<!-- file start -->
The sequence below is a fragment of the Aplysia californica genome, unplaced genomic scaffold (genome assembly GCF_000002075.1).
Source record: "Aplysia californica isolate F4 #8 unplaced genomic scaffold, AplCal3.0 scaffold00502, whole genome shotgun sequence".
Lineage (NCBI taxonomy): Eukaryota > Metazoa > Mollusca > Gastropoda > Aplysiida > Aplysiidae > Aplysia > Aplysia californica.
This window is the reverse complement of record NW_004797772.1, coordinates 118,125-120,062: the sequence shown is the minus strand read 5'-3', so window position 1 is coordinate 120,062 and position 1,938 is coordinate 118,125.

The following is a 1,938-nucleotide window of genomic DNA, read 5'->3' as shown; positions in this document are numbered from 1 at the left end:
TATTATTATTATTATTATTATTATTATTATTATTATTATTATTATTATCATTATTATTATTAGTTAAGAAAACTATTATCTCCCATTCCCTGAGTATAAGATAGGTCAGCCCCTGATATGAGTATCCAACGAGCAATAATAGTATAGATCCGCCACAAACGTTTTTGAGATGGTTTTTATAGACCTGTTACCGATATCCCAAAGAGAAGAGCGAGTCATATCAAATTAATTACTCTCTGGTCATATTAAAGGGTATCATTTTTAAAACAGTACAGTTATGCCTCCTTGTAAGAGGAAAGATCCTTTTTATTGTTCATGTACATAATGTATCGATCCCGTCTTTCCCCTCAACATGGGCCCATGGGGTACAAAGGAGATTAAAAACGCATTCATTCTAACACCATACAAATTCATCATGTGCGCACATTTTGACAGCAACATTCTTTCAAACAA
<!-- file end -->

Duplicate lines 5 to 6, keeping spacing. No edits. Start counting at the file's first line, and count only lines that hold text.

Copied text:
The following is a 1,938-nucleotide window of genomic DNA, read 5'->3' as shown; positions in this document are numbered from 1 at the left end:
TATTATTATTATTATTATTATTATTATTATTATTATTATTATTATTATCATTATTATTATTAGTTAAGAAAACTATTATCTCCCATTCCCTGAGTATAAGATAGGTCAGCCCCTGATATGAGTATCCAACGAGCAATAATAGTATAGATCCGCCACAAACGTTTTTGAGATGGTTTTTATAGACCTGTTACCGATATCCCAAAGAGAAGAGCGAGTCATATCAAATTAATTACTCTCTGGTCATATTAAAGGGTATCATTTTTAAAACAGTACAGTTATGCCTCCTTGTAAGAGGAAAGATCCTTTTTATTGTTCATGTACATAATGTATCGATCCCGTCTTTCCCCTCAACATGGGCCCATGGGGTACAAAGGAGATTAAAAACGCATTCATTCTAACACCATACAAATTCATCATGTGCGCACATTTTGACAGCAACATTCTTTCAAACAA